By Glen Hallick, MarketsFarm
WINNIPEG, May 13 (MarketsFarm) – Intercontinental Exchange (ICE) canola futures were weaker on Thursday.
The old crop July contract was down the expanded daily limit of $45 per tonne for nearly all of the session.
A trader noted there has been an overreaction to inflation in the United States, which has been driving down the markets. That combined with profit-taking put a great deal of pressure on canola.
Dryness across the Prairies is reportedly having some farmers thinking twice about planting canola this spring, or at least until there is significant rainfall. The weather outlook for the Prairies has called for warm temperatures and little, if any, rain over the next six to 10 days.
Saskatchewan Agriculture reported overall planting progress in that province increased by more than four-fold at 38 per cent complete. However, crop emergence was being hampered by dryness.
At mid-afternoon, the Canadian dollar was weaker, with the loonie at 82.17 U.S. cents compared to Wednesday’s close of 82.67.
There were 22,575 contracts traded on Thursday, which compares with Wednesday when 32,369 contracts changed hands. Spreading accounted for 8,862 contracts traded.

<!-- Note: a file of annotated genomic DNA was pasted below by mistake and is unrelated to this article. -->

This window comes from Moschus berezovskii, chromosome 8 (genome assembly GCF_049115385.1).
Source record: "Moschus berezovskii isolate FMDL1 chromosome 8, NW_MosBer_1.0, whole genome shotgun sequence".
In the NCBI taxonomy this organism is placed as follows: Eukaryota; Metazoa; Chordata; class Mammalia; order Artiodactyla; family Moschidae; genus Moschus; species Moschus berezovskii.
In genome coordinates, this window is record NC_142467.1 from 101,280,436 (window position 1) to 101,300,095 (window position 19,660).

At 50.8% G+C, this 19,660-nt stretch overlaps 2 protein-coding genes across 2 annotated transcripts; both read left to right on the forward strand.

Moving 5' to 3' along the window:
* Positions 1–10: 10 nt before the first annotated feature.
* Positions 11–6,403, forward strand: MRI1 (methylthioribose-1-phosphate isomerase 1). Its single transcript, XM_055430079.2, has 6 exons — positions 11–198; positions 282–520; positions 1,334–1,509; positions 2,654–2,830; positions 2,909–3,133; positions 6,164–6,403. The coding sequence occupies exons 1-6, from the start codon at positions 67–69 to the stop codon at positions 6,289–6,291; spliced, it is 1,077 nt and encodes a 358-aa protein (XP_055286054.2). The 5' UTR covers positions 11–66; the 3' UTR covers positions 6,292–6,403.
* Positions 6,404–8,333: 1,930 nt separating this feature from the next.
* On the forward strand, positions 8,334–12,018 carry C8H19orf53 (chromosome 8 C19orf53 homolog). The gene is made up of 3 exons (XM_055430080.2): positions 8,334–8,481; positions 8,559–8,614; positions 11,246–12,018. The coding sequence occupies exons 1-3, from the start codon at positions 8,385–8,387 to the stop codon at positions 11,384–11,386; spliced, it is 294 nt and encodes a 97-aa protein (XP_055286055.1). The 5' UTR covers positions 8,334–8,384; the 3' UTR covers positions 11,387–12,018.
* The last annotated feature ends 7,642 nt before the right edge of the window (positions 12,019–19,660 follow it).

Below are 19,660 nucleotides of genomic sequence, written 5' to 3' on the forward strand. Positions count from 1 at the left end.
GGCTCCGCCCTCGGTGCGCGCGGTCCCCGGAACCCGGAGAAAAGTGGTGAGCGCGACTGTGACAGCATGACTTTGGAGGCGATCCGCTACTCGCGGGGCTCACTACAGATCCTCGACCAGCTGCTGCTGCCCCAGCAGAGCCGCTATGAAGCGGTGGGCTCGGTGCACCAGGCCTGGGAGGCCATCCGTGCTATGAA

Settlement prices are in Canadian dollars per metric tonne.
Canola Jul 857.30 dn 45.00
Nov 736.90 dn 17.80
Jan 727.10 dn 19.00
Mar 713.10 dn 18.60
SOYBEAN futures at the Chicago Board of Trade (CBOT) were significantly lower on Thursday, due to a market overreaction towards inflation in the United States.
The U.S. Department of Agriculture (USDA) issued its export sales report for the week ended May 6, showing old crop soybean sales of 94,300 tonnes. That was a drop of 43 per cent from the previous week and came in at the low end of market expectations. New crop sales were 102,500 tonnes and were well under trade forecasts. Soymeal sales amounted to 74,600 tonnes of old crop and 32,000 tonnes of new crop. At 800 tonnes, soyoil sales fell 87 per cent.
Across the U.S. Plains and Midwest, temperatures were forecast to exceed 20 degrees Celsius today, allowing for good planting progress of all crops.
CORN futures were weaker on Thursday, finishing at its down limit of 40 cents per bushel.
Significant declines in global benchmark crude oil prices weighed heavily on corn values.
Old crop corn export sales hit a marketing year low of net reductions of 113,400 tonnes, which were far below trade projections. Meanwhile, the USDA said new crop export sales were 2.08 million tonnes, which were on the high end of market guesses.
The USDA announced a private sale of 680,000 tonnes of corn to China. Delivery is to be during the 2021/22 marketing year.
Strategie Grains bumped up its projections for the European Union’s 2021/22 corn crop by 100,000 tonnes at 65.2 million.
WHEAT futures were down sharply on Thursday, caught up in the downward trend.
The USDA said old crop wheat export sales were all of 30,300 tonnes and new crop sales came to 268,000 tonnes. Both figures were within market expectations.
Strategie Grains raised its projection for EU wheat exports from 27.1 million tonnes to 27.5 million, and the consultancy kept its production forecast at 129.6 million tonnes.